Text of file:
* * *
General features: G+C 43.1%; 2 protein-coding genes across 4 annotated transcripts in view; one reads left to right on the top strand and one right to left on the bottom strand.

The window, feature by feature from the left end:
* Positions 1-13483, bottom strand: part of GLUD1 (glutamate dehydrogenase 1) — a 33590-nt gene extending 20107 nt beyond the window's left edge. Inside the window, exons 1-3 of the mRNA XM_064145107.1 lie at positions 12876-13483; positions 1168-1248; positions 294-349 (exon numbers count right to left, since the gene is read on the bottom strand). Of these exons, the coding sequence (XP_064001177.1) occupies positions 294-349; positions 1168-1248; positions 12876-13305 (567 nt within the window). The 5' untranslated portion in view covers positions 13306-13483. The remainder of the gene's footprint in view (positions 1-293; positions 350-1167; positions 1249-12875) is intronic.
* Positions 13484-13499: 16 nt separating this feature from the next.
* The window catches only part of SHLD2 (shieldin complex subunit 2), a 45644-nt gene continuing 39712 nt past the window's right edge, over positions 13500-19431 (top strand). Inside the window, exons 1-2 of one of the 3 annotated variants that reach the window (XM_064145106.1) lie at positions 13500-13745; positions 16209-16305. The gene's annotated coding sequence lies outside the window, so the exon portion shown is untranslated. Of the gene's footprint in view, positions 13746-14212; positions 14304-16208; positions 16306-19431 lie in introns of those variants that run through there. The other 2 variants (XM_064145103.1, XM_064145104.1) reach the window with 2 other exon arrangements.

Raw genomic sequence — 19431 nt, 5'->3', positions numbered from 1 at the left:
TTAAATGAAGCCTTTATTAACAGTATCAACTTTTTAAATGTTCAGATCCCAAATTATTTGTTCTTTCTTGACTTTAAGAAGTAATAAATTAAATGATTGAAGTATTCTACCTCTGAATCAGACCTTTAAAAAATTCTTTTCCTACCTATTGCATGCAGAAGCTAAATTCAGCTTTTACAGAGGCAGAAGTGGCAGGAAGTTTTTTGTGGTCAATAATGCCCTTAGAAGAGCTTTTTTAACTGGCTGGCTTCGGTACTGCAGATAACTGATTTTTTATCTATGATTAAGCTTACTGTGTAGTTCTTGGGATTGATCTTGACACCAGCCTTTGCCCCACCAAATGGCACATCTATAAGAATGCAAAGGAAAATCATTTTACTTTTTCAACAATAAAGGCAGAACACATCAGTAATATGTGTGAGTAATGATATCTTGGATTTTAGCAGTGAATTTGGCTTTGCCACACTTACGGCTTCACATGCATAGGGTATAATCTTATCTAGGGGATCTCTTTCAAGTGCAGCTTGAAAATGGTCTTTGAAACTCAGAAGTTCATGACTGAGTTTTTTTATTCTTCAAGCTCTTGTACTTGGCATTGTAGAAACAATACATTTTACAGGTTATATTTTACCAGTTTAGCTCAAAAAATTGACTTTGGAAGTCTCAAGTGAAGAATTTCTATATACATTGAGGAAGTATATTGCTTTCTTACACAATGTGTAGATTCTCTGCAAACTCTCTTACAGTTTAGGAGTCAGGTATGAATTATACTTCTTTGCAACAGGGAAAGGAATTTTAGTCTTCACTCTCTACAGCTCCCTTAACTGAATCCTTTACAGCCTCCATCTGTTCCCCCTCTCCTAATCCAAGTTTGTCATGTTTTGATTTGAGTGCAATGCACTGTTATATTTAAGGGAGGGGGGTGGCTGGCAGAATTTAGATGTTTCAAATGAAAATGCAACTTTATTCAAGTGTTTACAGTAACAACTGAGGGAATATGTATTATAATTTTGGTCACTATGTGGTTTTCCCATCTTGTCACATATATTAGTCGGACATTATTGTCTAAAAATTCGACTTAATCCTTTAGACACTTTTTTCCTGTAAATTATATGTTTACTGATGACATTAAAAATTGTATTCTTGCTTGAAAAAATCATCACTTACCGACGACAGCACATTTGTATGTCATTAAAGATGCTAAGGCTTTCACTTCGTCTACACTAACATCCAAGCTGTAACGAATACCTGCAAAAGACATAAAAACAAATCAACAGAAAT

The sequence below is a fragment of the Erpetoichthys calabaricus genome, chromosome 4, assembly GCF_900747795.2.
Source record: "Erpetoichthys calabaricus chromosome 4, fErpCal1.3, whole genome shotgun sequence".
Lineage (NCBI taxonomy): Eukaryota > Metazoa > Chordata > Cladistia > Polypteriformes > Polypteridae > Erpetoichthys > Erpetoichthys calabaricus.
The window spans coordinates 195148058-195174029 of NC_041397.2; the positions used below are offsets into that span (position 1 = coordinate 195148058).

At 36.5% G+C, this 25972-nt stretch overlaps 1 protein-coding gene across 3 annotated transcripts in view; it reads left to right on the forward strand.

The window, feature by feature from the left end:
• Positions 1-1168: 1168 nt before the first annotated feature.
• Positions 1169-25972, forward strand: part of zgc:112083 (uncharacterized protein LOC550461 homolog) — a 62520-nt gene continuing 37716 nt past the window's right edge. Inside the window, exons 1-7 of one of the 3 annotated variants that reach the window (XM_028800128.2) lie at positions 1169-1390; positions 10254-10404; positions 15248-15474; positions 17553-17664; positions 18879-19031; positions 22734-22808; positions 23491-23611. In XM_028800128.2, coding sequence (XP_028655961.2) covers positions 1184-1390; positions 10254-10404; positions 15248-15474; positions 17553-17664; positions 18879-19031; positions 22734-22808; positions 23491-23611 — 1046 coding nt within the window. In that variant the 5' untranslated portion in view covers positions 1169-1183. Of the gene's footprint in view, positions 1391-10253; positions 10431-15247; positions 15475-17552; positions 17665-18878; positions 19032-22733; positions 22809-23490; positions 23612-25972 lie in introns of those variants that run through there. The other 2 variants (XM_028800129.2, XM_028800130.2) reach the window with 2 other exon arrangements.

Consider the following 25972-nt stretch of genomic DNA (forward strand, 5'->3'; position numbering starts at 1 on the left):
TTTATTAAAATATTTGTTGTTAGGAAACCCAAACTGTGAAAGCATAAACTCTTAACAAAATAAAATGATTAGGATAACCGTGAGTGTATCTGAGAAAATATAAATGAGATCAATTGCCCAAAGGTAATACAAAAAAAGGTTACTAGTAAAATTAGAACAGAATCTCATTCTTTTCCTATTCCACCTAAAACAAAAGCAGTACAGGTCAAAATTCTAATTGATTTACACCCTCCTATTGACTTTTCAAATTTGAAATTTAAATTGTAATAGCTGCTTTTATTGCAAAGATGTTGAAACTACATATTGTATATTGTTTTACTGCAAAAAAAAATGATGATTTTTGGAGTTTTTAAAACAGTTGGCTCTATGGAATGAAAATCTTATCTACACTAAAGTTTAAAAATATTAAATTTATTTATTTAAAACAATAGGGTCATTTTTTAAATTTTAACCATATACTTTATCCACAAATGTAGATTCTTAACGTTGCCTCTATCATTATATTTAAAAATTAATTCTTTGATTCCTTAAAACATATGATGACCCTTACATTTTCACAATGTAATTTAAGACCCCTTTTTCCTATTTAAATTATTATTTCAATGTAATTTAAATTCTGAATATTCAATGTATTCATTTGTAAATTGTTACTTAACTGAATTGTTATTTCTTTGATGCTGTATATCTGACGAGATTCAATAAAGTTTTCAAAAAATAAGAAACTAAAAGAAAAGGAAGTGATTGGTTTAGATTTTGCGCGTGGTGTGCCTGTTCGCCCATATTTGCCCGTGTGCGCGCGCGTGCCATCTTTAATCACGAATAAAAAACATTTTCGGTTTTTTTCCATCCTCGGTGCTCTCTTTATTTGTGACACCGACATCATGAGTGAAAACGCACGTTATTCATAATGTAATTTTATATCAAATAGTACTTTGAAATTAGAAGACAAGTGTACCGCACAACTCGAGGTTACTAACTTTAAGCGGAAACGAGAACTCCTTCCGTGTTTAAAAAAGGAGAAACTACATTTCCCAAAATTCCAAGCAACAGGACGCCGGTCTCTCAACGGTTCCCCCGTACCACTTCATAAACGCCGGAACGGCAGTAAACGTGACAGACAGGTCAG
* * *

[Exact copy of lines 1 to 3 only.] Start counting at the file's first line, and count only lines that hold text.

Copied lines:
General features: G+C 43.1%; 2 protein-coding genes across 4 annotated transcripts in view; one reads left to right on the top strand and one right to left on the bottom strand.

The window, feature by feature from the left end:
* Positions 1-13483, bottom strand: part of GLUD1 (glutamate dehydrogenase 1) — a 33590-nt gene extending 20107 nt beyond the window's left edge. Inside the window, exons 1-3 of the mRNA XM_064145107.1 lie at positions 12876-13483; positions 1168-1248; positions 294-349 (exon numbers count right to left, since the gene is read on the bottom strand). Of these exons, the coding sequence (XP_064001177.1) occupies positions 294-349; positions 1168-1248; positions 12876-13305 (567 nt within the window). The 5' untranslated portion in view covers positions 13306-13483. The remainder of the gene's footprint in view (positions 1-293; positions 350-1167; positions 1249-12875) is intronic.